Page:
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Sainsbury’s offloads most of its banking arm to NatWest

Supermarket Sainsbury’s has struck a deal to sell the bulk of its banking business to NatWest in a move that will see the lending giant take on around another million customer accounts.

The deal will see NatWest acquire £1.4 billion of unsecured personal loans, £1.1 billion of credit card balances and about £2.6 billion of customer deposits.

It comes after Sainsbury’s announced in January it was winding down its banking division to focus on its retail business.

Rival Tesco also offloaded most of its banking activities to Barclays in a £600 million deal earlier this year.

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The deal is expected to go through in March next year and Sainsbury’s will pay NatWest £125 million when it completes to take on its core banking assets and liabilities, although the final consideration will be confirmed on completion.

Sainsbury’s said it expects to return at least £250 million in excess capital to shareholders after the deal, although it is not clear yet what form this will take.

The retailer said there would be no immediate changes to its banking customers’ terms and conditions, adding they “do not need to take any action”.

It said the sale does not include Sainsbury’s Bank’s commission income businesses, such as insurance, cash points and travel money.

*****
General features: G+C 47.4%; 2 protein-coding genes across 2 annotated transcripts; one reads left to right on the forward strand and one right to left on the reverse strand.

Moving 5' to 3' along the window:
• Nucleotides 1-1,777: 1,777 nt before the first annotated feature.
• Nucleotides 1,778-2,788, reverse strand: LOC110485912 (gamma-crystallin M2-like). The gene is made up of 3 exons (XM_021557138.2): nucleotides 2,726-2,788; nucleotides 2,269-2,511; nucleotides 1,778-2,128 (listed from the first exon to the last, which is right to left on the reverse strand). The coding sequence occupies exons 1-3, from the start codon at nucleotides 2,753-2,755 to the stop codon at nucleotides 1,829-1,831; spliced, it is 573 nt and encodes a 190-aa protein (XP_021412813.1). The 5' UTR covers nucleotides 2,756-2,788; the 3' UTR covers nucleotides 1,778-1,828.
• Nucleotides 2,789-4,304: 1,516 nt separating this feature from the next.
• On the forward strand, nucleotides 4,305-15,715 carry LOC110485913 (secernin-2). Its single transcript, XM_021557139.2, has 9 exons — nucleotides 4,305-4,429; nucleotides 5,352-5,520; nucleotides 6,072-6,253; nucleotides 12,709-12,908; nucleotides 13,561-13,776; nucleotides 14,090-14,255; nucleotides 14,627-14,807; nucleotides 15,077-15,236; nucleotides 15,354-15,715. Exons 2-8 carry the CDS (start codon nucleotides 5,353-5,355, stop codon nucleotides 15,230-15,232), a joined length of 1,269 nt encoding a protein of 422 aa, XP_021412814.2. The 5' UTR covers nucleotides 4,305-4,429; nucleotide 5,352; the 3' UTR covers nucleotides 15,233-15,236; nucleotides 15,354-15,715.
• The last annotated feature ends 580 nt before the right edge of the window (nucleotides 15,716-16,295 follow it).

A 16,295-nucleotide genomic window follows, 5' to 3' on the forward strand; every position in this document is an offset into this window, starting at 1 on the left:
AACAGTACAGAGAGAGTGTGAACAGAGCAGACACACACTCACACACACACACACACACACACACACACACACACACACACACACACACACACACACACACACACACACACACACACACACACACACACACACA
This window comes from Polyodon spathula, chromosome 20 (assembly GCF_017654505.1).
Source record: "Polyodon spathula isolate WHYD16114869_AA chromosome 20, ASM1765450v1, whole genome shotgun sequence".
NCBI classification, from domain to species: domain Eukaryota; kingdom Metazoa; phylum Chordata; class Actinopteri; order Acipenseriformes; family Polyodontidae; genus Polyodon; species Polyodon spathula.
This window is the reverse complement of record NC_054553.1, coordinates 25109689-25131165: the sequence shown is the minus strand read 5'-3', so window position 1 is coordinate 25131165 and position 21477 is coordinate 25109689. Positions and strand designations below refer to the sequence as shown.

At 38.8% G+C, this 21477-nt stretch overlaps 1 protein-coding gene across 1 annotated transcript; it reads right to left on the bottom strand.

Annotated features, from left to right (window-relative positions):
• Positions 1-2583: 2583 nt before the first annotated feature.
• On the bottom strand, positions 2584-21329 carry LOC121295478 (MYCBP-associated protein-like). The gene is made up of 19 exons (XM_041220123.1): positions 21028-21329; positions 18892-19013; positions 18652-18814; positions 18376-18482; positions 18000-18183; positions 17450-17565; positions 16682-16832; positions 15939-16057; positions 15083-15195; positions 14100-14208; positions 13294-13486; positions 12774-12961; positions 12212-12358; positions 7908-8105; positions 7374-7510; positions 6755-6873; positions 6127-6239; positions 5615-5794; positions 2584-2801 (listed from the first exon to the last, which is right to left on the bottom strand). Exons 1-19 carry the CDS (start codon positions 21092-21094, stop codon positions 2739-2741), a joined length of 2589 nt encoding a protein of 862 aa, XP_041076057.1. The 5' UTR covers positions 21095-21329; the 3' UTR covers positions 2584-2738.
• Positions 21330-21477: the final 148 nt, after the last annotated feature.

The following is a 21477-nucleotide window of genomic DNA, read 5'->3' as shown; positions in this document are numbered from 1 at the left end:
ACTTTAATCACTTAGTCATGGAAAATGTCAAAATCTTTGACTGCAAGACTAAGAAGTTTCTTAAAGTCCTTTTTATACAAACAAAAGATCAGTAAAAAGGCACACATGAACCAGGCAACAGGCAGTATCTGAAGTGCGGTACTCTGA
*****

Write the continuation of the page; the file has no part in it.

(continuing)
Argos Financial Services is also not included in the deal.

Simon Roberts, chief executive of Sainsbury’s, said: “Today’s news means we will focus all our time and resources going forward on growing our core retail business.”

Paul Thwaite, NatWest Group chief executive, said: “This transaction is a great opportunity to accelerate the growth of our retail banking business at attractive returns, in line with our strategic priorities.”

“As well as a complementary customer base, the transaction is expected to add scale to our credit card and unsecured personal lending business,” he added.

Banking analyst Clive Black at Shore Capital said: “We see today’s announcement as another important stepping stone in the simplification of the Sainsbury’s business and whilst not a surprise, we welcome this development.

“So another good move from Simon Roberts, drawing to a close an adventure that had lofty ambitions to be a challenger bank that was thwarted by regulators, technocrats and the power incumbents.”